# Thread: Past Tense and Present Tense Combination

1. ## Past Tense and Present Tense Combination

Hi,

I have encountered the following sentence in a news article.

The common denominator of the financial crisis, analysts said, IS the bursting of the housing bubble.

it is a past tense. So I am expecting WAS. Could you please explain why IS is used?

Thanks,
Ravi

2. ## Re: Past Tense and Present Tense Combination

Originally Posted by ravikumarkargam
Hi,

I have encountered the following sentence in a news article.

The common denominator of the financial crisis, analysts said, IS the bursting of the housing bubble.

it is a past tense. So I am expecting WAS. Could you please explain why IS is used?

Thanks,
Ravi
Remove the bracketed (past tense) section

The common denominator of the financial crisis IS the bursting of the housing bubble.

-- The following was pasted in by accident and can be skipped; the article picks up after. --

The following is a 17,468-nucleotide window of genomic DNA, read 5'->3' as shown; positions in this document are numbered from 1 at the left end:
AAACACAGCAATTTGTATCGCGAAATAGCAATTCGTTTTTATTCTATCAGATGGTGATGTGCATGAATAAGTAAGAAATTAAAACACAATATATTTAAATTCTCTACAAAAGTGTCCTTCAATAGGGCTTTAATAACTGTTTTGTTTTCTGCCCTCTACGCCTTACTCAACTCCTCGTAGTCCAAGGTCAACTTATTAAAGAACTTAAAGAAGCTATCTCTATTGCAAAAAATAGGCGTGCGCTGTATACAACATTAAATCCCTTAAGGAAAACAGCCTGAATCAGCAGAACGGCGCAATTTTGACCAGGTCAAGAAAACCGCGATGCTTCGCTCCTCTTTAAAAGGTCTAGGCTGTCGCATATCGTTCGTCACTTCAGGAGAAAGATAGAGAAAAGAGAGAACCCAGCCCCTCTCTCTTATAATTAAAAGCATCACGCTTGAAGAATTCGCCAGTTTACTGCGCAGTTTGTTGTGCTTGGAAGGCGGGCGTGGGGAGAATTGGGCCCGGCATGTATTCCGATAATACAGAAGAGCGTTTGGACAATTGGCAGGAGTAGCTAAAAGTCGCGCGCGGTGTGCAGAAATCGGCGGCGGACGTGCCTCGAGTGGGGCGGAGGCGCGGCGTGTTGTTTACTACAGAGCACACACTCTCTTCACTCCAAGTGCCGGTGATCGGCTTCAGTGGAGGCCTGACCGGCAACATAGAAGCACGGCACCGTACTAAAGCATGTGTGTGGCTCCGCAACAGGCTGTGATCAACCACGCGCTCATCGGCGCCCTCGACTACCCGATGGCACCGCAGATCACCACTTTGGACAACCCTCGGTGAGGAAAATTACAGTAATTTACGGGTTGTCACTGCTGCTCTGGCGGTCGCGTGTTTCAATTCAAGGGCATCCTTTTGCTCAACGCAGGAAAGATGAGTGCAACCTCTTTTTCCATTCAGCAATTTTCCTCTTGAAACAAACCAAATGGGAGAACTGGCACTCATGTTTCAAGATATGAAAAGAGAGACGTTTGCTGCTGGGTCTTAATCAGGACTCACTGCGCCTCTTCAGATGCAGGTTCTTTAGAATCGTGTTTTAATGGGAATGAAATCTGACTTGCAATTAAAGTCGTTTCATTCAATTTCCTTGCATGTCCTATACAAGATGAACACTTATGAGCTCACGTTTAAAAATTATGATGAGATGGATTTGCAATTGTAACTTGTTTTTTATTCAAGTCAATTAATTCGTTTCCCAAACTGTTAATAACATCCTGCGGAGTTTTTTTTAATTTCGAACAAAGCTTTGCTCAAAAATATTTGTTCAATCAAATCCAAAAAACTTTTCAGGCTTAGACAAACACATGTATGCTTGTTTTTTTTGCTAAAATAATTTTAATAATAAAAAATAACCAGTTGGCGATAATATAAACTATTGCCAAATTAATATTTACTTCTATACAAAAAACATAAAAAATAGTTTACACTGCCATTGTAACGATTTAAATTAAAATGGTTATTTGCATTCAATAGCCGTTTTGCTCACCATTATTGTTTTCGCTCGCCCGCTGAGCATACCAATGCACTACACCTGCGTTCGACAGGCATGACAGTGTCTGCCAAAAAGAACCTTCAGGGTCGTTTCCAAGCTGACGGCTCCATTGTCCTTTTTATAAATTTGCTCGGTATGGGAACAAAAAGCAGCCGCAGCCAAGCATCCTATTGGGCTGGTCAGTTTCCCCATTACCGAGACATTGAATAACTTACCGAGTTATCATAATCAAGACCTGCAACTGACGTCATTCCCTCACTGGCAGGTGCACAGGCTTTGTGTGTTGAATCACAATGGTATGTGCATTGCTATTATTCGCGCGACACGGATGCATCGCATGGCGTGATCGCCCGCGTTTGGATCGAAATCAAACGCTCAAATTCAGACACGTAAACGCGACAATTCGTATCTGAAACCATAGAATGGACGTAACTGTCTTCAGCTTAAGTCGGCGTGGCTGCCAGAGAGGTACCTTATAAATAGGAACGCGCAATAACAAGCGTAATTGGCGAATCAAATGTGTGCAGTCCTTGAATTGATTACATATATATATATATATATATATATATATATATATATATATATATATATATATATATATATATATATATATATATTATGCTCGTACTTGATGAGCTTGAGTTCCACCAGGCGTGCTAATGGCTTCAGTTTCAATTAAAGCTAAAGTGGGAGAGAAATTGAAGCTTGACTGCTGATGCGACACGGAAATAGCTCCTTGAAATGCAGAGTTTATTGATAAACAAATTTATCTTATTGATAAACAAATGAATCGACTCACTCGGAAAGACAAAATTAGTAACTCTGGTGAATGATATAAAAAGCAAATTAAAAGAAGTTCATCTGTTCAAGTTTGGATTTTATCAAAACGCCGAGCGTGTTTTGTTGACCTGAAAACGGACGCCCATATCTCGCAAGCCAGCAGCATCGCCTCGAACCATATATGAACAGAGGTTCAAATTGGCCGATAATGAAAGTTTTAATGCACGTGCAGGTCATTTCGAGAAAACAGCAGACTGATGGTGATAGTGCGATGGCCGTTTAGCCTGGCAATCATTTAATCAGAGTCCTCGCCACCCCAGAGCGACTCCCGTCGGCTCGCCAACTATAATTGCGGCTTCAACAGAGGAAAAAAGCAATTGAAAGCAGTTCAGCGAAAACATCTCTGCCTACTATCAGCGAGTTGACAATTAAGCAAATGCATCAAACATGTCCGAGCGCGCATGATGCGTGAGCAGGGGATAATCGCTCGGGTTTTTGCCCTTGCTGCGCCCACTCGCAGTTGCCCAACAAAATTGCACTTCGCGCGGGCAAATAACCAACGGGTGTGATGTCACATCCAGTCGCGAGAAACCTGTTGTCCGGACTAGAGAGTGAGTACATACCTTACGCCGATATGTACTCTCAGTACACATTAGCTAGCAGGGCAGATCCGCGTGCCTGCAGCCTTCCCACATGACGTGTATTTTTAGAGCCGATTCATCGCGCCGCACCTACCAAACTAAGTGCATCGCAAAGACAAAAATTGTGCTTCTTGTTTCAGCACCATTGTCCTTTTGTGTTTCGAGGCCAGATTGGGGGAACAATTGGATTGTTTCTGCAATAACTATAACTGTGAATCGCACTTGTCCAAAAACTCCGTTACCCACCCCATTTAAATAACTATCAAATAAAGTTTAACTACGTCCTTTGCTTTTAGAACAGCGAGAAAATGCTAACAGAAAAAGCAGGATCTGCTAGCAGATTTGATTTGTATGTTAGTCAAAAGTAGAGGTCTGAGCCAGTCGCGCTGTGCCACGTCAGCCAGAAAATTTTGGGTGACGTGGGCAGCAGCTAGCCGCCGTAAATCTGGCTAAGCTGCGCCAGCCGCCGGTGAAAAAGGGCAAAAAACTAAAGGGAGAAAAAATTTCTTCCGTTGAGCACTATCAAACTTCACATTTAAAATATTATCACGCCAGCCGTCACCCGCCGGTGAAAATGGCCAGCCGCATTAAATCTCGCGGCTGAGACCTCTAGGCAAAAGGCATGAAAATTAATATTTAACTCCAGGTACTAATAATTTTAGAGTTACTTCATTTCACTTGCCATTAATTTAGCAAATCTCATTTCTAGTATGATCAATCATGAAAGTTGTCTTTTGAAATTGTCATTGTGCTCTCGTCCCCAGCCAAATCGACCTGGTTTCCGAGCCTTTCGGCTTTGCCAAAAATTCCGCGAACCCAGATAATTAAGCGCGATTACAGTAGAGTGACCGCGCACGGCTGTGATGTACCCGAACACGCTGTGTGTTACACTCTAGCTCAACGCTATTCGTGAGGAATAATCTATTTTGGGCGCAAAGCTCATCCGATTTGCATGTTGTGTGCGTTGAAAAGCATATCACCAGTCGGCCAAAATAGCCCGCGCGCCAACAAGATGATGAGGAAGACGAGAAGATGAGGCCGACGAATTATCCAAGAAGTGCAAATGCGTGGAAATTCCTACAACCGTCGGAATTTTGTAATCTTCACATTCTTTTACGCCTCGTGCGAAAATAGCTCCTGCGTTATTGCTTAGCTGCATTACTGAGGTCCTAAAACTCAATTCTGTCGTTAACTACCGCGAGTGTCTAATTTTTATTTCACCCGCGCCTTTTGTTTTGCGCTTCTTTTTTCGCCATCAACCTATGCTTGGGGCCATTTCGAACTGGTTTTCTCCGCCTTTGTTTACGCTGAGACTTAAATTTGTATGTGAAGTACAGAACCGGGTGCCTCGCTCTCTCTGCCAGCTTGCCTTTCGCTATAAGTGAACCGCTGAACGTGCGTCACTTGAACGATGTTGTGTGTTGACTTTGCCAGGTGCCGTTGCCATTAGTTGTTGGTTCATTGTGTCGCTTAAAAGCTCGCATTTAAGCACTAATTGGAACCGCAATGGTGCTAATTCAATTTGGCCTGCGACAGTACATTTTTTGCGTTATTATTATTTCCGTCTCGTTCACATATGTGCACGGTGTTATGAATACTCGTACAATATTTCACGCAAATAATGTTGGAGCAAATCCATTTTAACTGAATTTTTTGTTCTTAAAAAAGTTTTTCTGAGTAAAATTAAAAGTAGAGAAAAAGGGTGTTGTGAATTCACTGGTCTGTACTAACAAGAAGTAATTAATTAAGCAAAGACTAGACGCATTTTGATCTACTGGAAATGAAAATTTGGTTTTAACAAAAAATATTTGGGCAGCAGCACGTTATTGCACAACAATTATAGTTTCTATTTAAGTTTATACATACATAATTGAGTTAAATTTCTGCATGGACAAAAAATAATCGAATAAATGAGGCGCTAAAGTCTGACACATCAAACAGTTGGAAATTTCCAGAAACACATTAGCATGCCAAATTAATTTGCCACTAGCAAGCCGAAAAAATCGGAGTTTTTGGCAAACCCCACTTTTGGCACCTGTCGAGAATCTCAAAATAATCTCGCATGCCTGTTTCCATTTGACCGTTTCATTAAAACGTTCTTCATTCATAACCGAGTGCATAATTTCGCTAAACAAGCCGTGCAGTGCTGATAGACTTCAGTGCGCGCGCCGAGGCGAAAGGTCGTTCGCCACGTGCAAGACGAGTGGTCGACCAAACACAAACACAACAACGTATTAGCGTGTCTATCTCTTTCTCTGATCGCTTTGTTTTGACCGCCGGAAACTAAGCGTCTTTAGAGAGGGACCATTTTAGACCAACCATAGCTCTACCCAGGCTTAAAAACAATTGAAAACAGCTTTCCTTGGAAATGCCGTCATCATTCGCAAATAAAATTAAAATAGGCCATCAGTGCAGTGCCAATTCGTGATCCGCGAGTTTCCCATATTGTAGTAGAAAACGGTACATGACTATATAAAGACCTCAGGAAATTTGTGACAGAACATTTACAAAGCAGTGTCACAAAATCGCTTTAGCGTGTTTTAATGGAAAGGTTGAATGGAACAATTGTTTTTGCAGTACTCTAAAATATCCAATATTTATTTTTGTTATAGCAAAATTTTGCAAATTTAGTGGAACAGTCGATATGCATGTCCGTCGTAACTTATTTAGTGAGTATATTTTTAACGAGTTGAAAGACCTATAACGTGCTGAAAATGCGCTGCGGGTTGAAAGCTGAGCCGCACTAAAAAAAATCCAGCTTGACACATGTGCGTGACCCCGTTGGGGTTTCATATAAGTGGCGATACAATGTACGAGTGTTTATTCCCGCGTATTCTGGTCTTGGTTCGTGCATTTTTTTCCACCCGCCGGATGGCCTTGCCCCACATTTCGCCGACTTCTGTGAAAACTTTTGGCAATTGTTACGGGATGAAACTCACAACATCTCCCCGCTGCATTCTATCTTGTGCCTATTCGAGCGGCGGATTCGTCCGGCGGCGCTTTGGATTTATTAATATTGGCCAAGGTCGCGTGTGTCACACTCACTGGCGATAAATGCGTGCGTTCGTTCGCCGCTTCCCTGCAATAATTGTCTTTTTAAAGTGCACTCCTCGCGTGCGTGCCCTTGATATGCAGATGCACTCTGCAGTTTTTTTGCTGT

This is a general fact which is relevant to the present - if it were no longer relevant or true (at the time of writing), the past tense would have been used.

analyists said

This past tense (embedded section) indicates when the fact was stated - and indicates that is was stated at a specific point in the past.

I am not a teacher.

3. ## Re: Past Tense and Present Tense Combination

Originally Posted by ravikumarkargam
Hi,

I have encountered the following sentence in a news article.

The common denominator of the financial crisis, analysts said, IS the bursting of the housing bubble.

it is a past tense. So I am expecting WAS. Could you please explain why IS is used?

Thanks,
Ravi
The financial crisis is certainly still with us, even if the housing bubble burst last year. But it's irrelevant (to the tense) when the burst took place.
"The common denominator of the financial crisis, analysts said, is the 2007 bursting of the housing bubble."
(Though I thought you needed two things to have a common denominator).
"The common denominator of the financial crisis and the high rate of mortgage repayment defaults, analysts said, is the 2007 bursting of the housing bubble."

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